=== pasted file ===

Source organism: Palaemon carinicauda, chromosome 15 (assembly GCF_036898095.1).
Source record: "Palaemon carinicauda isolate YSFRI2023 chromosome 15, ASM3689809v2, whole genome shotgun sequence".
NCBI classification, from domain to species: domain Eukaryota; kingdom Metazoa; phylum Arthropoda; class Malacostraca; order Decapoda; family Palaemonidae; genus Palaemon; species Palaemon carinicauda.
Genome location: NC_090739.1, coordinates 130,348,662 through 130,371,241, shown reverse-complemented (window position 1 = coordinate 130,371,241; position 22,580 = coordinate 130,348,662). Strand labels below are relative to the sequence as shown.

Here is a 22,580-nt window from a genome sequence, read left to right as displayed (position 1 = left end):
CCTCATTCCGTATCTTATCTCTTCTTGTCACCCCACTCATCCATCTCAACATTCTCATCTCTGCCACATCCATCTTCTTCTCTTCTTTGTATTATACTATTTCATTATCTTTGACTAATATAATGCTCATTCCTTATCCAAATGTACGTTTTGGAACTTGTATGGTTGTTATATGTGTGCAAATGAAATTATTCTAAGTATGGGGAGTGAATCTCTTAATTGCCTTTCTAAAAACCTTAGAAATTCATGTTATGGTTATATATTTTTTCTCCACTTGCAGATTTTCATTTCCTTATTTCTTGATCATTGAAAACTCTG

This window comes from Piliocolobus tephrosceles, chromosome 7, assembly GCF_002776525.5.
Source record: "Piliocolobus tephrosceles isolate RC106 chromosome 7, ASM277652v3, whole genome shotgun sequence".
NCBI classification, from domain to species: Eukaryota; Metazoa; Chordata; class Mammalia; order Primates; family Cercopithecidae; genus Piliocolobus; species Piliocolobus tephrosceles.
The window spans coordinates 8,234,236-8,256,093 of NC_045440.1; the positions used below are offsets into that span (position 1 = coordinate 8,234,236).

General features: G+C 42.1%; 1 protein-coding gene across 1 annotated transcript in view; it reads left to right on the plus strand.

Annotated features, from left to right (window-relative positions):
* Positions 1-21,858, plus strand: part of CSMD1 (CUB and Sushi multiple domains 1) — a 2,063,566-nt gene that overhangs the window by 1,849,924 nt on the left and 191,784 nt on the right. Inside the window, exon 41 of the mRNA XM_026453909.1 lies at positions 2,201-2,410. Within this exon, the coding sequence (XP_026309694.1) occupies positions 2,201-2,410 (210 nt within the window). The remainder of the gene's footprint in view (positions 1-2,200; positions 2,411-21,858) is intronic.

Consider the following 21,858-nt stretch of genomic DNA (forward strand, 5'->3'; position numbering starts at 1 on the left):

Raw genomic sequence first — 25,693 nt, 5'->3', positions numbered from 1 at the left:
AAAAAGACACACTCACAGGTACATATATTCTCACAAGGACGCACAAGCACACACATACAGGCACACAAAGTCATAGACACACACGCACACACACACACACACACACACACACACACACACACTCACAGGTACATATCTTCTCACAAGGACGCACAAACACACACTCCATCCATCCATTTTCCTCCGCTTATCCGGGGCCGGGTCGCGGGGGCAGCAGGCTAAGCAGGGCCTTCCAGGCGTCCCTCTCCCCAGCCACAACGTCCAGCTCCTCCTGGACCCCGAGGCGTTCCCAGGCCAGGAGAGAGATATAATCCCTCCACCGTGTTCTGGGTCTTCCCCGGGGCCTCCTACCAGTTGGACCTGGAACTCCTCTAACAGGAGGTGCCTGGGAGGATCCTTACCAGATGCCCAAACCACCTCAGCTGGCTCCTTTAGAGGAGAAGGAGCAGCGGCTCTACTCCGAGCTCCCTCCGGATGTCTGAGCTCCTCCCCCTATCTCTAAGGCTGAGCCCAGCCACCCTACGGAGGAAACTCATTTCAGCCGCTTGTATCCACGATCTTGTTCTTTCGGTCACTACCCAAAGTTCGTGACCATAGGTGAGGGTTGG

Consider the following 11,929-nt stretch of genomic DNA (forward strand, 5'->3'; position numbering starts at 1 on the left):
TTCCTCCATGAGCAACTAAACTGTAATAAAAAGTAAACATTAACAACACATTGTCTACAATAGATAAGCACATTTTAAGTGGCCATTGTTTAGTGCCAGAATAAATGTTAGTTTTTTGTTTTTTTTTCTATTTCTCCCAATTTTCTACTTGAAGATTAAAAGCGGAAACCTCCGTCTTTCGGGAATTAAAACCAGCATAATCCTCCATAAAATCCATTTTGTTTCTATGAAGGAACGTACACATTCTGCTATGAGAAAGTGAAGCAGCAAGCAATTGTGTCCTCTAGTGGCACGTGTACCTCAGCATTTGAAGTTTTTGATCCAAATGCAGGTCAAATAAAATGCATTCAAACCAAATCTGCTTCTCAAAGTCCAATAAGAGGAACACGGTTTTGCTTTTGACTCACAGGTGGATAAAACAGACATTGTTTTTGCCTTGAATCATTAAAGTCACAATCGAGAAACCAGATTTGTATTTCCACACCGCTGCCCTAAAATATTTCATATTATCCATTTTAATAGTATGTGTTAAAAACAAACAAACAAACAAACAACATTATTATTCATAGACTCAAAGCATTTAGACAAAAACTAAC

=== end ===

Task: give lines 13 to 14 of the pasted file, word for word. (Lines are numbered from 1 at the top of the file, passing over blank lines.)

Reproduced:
* Positions 1-21,858, plus strand: part of CSMD1 (CUB and Sushi multiple domains 1) — a 2,063,566-nt gene that overhangs the window by 1,849,924 nt on the left and 191,784 nt on the right. Inside the window, exon 41 of the mRNA XM_026453909.1 lies at positions 2,201-2,410. Within this exon, the coding sequence (XP_026309694.1) occupies positions 2,201-2,410 (210 nt within the window). The remainder of the gene's footprint in view (positions 1-2,200; positions 2,411-21,858) is intronic.

Consider the following 21,858-nt stretch of genomic DNA (forward strand, 5'->3'; position numbering starts at 1 on the left):